IndyCar Series teams test at reconfigured Homestead INDIANAPOLIS, Friday, Nov. 21, 2003 -- Several top IRL IndyCar Series teams tested Nov. 19-20 at the reconfigured Homestead-Miami Speedway outside Miami. Drivers who participated in the...
IndyCar Series teams test at reconfigured Homestead
INDIANAPOLIS, Friday, Nov. 21, 2003 -- Several top IRL IndyCar Series teams tested Nov. 19-20 at the reconfigured Homestead-Miami Speedway outside Miami.
Drivers who participated in the test included: Dan Wheldon (Andretti Green Racing), Scott Dixon (Target Chip Ganassi Racing), Scott Sharp (Kelley Racing), Tomas Scheckter (Panther Racing), Helio Castroneves and Sam Hornish Jr. (Marlboro Team Penske).
After Dixon won the Toyota Indy 300 on March 2 at Homestead, construction crews began rebuilding the four turns, which had been banked at six degrees.
The track now has a variable banking system, and the degree of banking increases progressively from the bottom to the top of each turn. At the midpoint of each turn, there are 18 degrees of banking at the bottom, 19 degrees in the middle and 20 degrees at the top.
The track was repaved, and the SAFER Barrier, which debuted in 2002 at the 86th Indianapolis 500, was installed in the four turns.
Under development by the Indy Racing League and the University of Nebraska-Lincoln's Midwest Roadside Safety Facility since 1998, the SAFER Barrier was designed for multiple impacts by IRL IndyCar Series cars and stock cars during an event. NASCAR joined in the development of the project in September 2000.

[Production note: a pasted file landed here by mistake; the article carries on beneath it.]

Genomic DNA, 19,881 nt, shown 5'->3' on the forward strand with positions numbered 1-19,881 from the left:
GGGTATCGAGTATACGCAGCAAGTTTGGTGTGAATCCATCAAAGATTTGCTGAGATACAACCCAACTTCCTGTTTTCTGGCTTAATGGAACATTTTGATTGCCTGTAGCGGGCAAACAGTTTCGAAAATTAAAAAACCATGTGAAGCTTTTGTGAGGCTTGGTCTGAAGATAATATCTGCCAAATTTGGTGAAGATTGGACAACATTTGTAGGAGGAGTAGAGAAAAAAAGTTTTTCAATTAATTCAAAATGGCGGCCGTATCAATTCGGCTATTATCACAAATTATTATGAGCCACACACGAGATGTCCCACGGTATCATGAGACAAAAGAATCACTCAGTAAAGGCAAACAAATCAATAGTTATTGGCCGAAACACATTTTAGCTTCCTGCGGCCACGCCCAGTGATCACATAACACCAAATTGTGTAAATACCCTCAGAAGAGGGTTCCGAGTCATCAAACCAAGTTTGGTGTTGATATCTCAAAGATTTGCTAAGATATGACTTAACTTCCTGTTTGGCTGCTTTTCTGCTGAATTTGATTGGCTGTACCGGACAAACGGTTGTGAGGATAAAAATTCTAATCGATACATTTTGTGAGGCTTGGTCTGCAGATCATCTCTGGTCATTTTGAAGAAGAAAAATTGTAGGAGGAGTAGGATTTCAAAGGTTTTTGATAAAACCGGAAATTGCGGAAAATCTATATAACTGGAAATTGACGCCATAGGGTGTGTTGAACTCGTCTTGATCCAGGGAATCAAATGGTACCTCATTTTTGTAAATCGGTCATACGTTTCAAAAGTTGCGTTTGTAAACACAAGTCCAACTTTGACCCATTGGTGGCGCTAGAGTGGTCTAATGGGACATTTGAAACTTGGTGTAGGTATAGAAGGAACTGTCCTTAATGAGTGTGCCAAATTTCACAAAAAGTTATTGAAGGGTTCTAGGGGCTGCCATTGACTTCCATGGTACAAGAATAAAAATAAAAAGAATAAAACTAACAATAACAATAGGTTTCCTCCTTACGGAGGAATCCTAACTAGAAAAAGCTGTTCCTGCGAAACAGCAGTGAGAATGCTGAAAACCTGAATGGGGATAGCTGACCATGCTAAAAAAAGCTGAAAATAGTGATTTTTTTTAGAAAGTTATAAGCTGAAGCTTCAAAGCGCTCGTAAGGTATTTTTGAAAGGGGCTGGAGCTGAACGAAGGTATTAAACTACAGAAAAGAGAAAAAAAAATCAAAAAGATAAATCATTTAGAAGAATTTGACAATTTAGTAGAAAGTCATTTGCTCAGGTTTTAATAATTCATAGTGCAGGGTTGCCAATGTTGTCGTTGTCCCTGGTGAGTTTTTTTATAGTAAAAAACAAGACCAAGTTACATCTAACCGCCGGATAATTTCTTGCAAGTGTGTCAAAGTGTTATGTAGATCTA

Brian Barnhart, senior vice president of racing operations for the IRL, supervised the Homestead test.
"This test was conducted so we could evaluate the reconfigured Homestead-Miami Speedway, as it's obviously a lot different from when we last raced there in March." Barnhart said. "Our teams, drivers, manufacturers and league officials gathered valuable data to ensure that the IndyCar Series can put on the best race for the fans, as well as a competitive and safe environment for everyone."
Barnhart said there would be more testing at HMS in December.
"With all the changes, this is basically a new facility for the IndyCar Series, even though we've raced here since 2001," Barnhart said. "We want to ensure that our teams and drivers, as well as our engine suppliers, Chevrolet, Honda and Toyota, our chassis manufacturers, Dallara and Panoz G Force, and our official tire, Firestone, have all the data they need to ensure a good and safe show."
The 2004 IRL IndyCar Series season begins with the Toyota Indy 300 on Feb. 29, 2004 at Homestead. The race will be broadcast live on ESPN.